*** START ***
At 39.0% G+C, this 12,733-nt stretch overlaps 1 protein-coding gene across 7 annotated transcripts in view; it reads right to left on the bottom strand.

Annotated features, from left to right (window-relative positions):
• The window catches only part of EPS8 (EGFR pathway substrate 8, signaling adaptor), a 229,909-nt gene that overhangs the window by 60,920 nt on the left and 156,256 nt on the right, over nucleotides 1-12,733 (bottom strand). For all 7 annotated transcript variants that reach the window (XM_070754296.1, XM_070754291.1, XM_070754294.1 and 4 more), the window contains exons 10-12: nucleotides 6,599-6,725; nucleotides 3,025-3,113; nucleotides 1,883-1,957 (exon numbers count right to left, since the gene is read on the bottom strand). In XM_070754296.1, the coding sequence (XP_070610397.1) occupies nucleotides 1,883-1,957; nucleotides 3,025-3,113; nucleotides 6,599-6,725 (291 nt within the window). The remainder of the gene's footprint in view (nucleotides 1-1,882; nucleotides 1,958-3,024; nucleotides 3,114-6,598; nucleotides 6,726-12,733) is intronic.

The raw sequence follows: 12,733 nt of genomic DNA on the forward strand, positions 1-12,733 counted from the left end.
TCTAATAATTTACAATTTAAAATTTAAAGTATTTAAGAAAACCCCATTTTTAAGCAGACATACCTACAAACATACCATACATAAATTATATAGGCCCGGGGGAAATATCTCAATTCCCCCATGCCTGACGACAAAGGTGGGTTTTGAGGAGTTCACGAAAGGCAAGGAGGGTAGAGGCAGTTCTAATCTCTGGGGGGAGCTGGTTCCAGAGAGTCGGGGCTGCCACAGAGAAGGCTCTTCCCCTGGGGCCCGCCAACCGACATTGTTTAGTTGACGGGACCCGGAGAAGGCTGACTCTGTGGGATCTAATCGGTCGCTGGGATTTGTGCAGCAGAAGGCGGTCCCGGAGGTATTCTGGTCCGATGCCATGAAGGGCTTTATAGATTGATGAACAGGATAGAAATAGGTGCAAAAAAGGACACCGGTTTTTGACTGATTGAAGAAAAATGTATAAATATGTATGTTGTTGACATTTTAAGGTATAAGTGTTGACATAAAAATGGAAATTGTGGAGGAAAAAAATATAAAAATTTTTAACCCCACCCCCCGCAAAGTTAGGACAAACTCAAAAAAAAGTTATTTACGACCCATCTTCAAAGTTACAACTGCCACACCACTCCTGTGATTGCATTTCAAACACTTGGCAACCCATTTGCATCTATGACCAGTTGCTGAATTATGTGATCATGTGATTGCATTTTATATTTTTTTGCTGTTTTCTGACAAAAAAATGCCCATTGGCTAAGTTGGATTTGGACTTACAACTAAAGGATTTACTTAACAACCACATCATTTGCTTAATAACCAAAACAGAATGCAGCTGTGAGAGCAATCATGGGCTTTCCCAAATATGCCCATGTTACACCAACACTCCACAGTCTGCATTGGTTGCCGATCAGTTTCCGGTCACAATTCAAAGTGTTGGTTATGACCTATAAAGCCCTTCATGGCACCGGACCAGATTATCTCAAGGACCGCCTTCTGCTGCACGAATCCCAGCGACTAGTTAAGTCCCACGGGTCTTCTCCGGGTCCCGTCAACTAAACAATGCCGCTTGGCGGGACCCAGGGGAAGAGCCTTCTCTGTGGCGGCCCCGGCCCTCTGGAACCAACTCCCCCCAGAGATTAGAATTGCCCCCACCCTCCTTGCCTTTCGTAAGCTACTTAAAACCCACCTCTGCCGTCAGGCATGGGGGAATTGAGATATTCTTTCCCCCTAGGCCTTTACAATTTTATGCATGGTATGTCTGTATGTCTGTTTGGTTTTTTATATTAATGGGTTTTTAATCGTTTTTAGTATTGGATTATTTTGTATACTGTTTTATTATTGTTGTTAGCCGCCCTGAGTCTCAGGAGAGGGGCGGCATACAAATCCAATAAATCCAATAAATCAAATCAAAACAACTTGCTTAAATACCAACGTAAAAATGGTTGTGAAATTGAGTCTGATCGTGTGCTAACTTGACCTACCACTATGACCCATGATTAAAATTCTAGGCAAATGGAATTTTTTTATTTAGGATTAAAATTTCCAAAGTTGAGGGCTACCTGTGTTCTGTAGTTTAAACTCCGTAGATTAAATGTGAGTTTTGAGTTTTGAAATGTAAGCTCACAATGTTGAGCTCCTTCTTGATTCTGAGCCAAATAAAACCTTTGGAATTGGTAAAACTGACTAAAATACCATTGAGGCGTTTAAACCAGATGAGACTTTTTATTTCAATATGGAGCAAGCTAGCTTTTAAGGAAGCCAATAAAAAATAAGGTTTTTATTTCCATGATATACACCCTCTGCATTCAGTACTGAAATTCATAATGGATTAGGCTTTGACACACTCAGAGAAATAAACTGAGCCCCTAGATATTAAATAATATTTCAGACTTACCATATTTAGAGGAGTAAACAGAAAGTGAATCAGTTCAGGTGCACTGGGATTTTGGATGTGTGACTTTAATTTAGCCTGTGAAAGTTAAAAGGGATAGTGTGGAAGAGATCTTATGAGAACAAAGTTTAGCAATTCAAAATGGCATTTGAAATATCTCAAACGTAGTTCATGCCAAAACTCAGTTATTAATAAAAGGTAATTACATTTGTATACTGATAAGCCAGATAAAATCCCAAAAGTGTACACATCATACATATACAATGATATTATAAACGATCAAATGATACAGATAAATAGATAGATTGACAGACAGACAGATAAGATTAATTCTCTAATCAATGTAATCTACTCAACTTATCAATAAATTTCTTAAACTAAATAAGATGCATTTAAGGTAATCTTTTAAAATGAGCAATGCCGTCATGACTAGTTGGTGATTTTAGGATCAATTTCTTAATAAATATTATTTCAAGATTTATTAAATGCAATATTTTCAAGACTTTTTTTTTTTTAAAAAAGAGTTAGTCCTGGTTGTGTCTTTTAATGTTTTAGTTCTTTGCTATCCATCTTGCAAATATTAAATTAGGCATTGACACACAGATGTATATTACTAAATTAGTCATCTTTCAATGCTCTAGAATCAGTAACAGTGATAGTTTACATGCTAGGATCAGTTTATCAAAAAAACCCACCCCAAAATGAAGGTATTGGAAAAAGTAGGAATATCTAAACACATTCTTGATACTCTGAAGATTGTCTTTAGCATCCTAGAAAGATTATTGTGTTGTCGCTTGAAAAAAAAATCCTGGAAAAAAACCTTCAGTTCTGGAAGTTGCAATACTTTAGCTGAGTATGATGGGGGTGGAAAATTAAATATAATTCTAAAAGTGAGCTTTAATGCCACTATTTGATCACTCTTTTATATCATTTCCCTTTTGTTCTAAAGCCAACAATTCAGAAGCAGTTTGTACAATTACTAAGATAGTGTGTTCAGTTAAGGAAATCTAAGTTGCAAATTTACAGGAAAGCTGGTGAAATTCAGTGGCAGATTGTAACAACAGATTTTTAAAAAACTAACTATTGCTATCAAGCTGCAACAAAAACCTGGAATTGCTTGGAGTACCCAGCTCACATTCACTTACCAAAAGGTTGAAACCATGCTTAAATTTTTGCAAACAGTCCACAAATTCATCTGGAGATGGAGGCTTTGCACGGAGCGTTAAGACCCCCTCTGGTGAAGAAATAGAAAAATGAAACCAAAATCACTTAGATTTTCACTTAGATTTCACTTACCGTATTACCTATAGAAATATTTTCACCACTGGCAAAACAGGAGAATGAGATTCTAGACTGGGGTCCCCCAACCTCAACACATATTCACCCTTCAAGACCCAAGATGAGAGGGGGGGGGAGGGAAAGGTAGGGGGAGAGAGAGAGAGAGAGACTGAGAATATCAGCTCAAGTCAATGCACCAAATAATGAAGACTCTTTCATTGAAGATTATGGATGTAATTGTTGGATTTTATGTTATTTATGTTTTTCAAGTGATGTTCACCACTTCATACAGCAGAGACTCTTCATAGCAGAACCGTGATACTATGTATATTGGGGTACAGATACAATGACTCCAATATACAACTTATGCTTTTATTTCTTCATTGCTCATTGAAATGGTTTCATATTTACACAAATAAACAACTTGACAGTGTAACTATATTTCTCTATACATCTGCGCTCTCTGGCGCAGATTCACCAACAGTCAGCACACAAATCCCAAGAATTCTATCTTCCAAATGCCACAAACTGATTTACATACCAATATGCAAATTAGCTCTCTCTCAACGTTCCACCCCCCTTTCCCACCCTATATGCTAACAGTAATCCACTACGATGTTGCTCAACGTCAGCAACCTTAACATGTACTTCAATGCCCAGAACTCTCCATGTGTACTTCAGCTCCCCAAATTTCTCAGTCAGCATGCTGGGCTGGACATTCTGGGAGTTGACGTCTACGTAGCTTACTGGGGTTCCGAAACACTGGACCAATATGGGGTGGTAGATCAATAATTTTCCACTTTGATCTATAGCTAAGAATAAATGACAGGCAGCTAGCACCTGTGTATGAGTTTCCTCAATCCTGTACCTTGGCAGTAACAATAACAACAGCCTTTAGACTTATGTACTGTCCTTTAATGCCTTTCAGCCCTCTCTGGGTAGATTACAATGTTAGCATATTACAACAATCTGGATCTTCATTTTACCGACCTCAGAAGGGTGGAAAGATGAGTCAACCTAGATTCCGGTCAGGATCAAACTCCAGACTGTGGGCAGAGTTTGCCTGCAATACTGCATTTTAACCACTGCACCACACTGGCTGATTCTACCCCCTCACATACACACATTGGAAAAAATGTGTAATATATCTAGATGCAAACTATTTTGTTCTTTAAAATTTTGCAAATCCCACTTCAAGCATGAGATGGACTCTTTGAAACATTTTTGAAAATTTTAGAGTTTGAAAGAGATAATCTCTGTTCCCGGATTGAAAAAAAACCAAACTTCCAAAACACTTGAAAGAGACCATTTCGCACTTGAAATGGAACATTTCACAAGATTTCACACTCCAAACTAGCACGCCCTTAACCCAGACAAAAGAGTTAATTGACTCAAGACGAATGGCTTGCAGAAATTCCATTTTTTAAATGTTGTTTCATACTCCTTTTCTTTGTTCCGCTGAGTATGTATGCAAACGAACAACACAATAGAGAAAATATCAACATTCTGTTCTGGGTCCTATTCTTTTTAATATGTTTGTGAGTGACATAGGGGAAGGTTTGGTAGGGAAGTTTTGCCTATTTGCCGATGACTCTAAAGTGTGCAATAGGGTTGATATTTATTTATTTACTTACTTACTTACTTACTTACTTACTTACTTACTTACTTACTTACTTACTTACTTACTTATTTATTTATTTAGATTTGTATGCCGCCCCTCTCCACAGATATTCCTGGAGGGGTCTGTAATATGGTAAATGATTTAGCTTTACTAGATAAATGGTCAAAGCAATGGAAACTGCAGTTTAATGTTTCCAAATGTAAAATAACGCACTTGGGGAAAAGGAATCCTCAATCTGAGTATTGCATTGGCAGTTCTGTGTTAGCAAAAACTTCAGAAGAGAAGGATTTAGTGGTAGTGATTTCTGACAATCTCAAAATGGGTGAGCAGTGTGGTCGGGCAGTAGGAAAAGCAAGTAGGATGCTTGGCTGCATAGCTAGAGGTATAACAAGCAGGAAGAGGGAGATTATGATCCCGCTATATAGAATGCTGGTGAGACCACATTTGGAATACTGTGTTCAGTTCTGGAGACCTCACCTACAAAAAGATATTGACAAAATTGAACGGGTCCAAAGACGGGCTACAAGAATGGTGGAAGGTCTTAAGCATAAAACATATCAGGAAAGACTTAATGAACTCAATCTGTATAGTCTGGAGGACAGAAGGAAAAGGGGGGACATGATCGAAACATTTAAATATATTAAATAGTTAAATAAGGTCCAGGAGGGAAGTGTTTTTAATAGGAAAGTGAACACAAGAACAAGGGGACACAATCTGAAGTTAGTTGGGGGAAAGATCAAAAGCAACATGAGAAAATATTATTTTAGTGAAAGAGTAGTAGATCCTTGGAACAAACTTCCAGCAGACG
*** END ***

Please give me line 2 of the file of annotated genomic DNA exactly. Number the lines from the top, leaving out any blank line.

Annotated features, from left to right (window-relative positions):